Saturday, March 8, 2014

From the archives

I just found this unpublished post from October 2012.

At a tasting at Jack Rose Dining Saloon in Washington last night, I met Whistlepig founder Raj Bhakta and had a chance to try their new "111" bottling.

Their standard bottling is a 10 y.o., 100% rye bottled at 100 proof, so as you might guess the 111 is an 11 y.o. rye bottled at 111 proof. They don't claim it's 111% rye, though they do claim there are only 1100 cases.

Oh, and it retails for $111.

Whistlepig's master distiller is Dave Pickerell, former master distiller at Maker's Mark, and as the story goes he discovered some 100% rye whiskey that had been more or less accidentally double-barreled (first in new oak, then in second-fill bourbon) and forgotten by a Canadian distillery. This was the first release of Whistlepig.

Their plan is to eventually sell rye whiskey made start to finish at Whistlepig (in Shoreham, Vermont), and in the meantime they're playing around with different ways of finishing the Canadian whiskey. Raj Bhakta said last night that they're working with a leading Scottish master of wood, and mentioned they were looking at Spanish sherry and California wine refills.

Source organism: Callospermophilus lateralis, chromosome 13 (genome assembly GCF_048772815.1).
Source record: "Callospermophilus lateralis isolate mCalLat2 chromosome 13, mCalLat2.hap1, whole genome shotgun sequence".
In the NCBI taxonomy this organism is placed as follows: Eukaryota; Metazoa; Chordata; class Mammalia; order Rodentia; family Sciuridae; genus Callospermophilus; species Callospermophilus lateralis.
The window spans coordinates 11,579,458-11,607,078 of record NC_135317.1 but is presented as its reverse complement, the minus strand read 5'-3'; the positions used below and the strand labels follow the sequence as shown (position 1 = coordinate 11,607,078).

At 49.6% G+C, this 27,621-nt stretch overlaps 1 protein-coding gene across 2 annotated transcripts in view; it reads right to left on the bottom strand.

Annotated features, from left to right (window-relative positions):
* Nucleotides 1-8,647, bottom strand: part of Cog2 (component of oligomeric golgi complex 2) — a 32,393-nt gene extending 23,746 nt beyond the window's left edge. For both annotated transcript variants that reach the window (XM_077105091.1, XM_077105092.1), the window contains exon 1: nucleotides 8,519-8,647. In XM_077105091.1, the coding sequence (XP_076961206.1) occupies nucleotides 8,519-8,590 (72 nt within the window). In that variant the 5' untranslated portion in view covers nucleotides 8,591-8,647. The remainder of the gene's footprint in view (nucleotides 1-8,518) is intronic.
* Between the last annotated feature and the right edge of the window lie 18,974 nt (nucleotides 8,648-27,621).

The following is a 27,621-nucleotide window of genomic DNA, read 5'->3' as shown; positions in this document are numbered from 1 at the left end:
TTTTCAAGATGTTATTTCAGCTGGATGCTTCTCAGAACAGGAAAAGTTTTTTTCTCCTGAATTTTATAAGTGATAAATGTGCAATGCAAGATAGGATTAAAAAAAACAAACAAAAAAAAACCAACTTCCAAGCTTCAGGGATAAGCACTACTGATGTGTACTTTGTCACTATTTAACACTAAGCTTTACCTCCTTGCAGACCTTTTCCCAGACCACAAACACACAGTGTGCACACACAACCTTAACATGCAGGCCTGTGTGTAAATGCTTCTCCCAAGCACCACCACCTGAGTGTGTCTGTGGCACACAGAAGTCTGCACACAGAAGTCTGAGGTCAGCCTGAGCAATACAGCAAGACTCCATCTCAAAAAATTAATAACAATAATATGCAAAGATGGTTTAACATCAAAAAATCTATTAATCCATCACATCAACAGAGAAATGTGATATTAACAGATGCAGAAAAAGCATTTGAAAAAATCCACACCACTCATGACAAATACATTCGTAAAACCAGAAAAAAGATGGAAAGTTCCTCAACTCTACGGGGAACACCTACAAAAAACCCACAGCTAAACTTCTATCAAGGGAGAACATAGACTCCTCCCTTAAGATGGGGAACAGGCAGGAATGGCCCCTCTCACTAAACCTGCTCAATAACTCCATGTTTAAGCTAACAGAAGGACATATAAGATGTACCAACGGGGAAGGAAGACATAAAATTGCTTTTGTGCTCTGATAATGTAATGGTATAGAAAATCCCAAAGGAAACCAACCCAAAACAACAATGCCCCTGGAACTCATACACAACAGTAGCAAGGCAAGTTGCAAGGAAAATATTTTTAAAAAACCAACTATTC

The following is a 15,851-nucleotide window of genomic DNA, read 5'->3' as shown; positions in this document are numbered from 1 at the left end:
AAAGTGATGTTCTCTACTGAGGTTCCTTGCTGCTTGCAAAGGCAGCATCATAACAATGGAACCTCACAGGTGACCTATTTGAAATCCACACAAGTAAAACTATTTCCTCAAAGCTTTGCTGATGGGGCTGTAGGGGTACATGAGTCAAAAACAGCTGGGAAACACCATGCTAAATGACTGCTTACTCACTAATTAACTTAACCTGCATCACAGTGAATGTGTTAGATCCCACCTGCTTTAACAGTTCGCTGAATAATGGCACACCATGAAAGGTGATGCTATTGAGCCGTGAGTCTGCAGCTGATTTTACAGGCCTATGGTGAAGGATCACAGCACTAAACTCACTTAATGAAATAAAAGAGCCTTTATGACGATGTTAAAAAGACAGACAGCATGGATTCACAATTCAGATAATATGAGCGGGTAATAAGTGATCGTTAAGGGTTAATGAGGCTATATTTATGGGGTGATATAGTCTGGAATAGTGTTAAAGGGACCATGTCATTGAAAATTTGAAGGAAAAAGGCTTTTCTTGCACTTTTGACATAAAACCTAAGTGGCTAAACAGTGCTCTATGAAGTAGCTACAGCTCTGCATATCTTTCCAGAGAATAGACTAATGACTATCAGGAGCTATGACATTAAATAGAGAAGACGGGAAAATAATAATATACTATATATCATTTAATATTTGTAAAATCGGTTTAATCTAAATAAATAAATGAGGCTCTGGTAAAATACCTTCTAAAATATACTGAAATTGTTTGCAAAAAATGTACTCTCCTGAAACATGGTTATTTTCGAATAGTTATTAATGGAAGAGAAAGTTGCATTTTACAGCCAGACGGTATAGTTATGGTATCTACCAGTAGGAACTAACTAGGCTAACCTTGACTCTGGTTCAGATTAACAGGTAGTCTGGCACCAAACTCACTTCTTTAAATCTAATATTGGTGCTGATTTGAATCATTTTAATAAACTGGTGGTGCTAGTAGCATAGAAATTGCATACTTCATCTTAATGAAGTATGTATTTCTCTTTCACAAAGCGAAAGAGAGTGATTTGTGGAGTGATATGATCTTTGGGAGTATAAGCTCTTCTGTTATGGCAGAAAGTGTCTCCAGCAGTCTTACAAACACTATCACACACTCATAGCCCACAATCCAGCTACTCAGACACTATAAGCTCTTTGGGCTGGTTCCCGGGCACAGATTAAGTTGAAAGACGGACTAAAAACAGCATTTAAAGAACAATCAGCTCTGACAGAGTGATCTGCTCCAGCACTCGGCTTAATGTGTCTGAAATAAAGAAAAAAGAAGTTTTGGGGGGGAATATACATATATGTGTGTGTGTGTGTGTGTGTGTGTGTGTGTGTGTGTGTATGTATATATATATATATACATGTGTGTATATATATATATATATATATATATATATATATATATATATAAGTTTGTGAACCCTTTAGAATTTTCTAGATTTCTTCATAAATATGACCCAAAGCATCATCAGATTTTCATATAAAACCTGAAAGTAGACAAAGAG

The extra wrinkle of the 111 is that, just before bottling, it's taken out of the bourbon refills and put into new oak barrels for two days. I'd say that's nothing but a gimmick, except it sounds like such a hassle that they must think it actually does something to the final product.

UPDATE: I should add that I don't know what, if anything, Raj Bhakta said that night that's true. He's given to speaking material falsehoods about whiskey, both his own and others'. Dave Pickerell lives in Kentucky and gave a recent interview in which Whistlepig wasn't even mentioned; he seems to still be in charge of cask selection, but whether he has anything to do with any plans for a future distillery in Vermont remains to be seen. I mention this only because I just came across a recent blog post that refers to Whistlepig as "a distillery with a rich and storied past," and even picks up on their snake oil about the ultra posh pigs they raise. The symbolism is almost too much: The company is blowing smoke up the consumer's ass about Carpathian swine raised for royalty, when a whistlepig is actually just a groundhog.

No comments:

Post a Comment